Political tensions building for months over President Joseph Kabila’s refusal to allow national elections to pick his successor erupted over the weekend as security forces cracked down on peaceful demonstrators in the Democratic Republic of Congo with blockades, tear gas and gun fire.
The brutal show of force underscored Kabila’s desperate efforts to cling to power despite growing calls from the international community that he abide by a Constitutional term-limit requiring him to step down in December.
And politically, this is a test of American resolve on a continent where US officials hope to foster home-grown democratic movements, as well as where there is an abundance of natural resources that support modern economies, from oil to minerals found in laptops, cell phones, and other consumer goods.
The crackdown came on a day when leaders of the political opposition called for rallies intended to commemorate creation of a multi-party, Democratic system in the DRC, a former Belgian colony that won its independence in 1960.
Reports over the weekend described how the gathering rapidly descended into chaos and violence. As tens of thousands of people gathered around opposition politicians — including Moises Katumbi, the choice of the G-7 opposition bloc to run for president – security forces swept down on them.
Armed and deploying tear gas, the forces arrested opposition leaders, while employing force against demonstrators, according to news reports by Le Monde and other French-language news organizations. There were also reports of injuries.
Later, Katumbi, the former governor of Kantanga province who was shuttled to safety, issued a statement decrying the violence.
“The people showed great courage!” he said. “Unfortunately, again, I must deplore the attacks on freedom and the unacceptable violence of which we were victims. These new arrests of my relatives still are alarming signals on the state of the rule of law in our country.”
The events underscored the tensions that have been building in the country. Indeed, the head of the United Nations Organization Stabilization Mission in the Democratic Republic of the Congo (MONUSCO), issued a statement expressing a day before the rally warning of “serious concern about rising political tensions in some parts of the country.”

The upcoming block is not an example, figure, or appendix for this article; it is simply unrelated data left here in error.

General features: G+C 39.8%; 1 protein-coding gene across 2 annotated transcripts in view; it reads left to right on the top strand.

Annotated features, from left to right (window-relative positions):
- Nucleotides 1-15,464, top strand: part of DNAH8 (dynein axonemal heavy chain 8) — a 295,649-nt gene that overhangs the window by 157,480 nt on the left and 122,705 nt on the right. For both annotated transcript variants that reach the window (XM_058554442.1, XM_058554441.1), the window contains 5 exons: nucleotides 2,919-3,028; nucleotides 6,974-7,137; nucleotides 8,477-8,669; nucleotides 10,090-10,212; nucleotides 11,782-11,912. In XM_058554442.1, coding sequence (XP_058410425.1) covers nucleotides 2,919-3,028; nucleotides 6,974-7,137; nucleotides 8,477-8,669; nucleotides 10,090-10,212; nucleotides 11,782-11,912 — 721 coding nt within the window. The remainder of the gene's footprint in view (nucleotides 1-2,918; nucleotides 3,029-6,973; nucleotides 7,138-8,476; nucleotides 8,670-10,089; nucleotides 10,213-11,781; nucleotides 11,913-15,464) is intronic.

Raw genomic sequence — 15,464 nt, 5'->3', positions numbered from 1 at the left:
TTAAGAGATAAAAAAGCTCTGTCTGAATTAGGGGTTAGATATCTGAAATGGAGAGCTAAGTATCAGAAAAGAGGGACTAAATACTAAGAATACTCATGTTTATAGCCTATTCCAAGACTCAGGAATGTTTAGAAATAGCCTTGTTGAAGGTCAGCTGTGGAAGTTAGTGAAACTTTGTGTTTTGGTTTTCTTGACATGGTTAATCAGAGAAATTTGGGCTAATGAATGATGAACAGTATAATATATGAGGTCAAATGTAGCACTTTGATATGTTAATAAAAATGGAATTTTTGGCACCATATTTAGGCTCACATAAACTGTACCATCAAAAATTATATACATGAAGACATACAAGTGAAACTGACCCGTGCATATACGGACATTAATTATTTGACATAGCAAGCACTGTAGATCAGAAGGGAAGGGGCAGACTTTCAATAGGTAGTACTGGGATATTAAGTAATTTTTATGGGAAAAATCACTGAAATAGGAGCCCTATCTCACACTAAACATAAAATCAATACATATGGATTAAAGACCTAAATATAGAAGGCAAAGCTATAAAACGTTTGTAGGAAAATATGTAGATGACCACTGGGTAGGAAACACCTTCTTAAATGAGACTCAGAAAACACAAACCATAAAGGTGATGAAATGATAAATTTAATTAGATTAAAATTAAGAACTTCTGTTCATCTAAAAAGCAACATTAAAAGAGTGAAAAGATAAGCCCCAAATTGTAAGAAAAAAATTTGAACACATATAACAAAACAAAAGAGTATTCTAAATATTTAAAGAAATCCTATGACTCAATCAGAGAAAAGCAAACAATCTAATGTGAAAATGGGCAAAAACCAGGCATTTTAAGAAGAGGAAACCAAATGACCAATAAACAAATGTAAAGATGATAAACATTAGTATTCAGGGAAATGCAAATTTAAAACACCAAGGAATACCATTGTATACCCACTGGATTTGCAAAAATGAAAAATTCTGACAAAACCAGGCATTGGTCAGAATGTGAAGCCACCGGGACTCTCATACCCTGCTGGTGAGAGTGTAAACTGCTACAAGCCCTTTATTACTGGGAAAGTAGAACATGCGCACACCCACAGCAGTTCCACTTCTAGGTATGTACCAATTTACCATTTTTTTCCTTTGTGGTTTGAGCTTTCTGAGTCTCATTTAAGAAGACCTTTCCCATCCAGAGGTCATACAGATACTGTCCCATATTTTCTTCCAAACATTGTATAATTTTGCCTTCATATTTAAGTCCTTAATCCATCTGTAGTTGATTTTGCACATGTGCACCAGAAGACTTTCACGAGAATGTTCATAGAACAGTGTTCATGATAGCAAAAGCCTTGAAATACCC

More than that, the crackdown marks the second time in about a week that the authorities turned on demonstrators who gathered to express support for Katumbi and demand free, open and fair elections.
Reuters reported that police, firing tear gas, broke up hundreds of anti-government protesters who had gathered last week accusing security forces of destroying posters of opposition leaders.
The events of the last week are sure to heighten concern within the international community, including US officials who fear that Kabila is leading the DRC down a dangerous path that may result in widespread conflict.
In February, Tom Perriello, the US Special Envoy to Africa’s Great Lakes Region, said that the DRC could turn into another Burundi, where Pierre Nkurunziza’s decision to seek a third term has led to violence that has left hundreds dead and prompted hundreds of thousands of people to flee the country.
In equally blunt terms, Sen. Edward Markey urged the Obama administration in February to consider imposing sanctions against the Kabila government in light of its repressive acts.
Writing to U.S. Secretary of State John Kerry, Sen. Markey said that Kabila’s attempt to circumvent Constitutional term limits in the DRC to remain in power could ultimately result in destabilizing the country and region.
“Today’s dangerous turmoil in neighboring Burundi is a warning of what could happen in the DRC,” he wrote. “The population of the DRC is seven times Burundi’s, and ripple effects of violent upheaval or renewed civil war there will reverberate in Burundi, Rwanda, and beyond.”
In the meantime, Kabila has launched a publicity campaign to allay the concerns of the international community, including United States officials. On April 23, his government bought a full-page advertisement in the New York Times, casting Kabila as a reformer and a champion of democracy.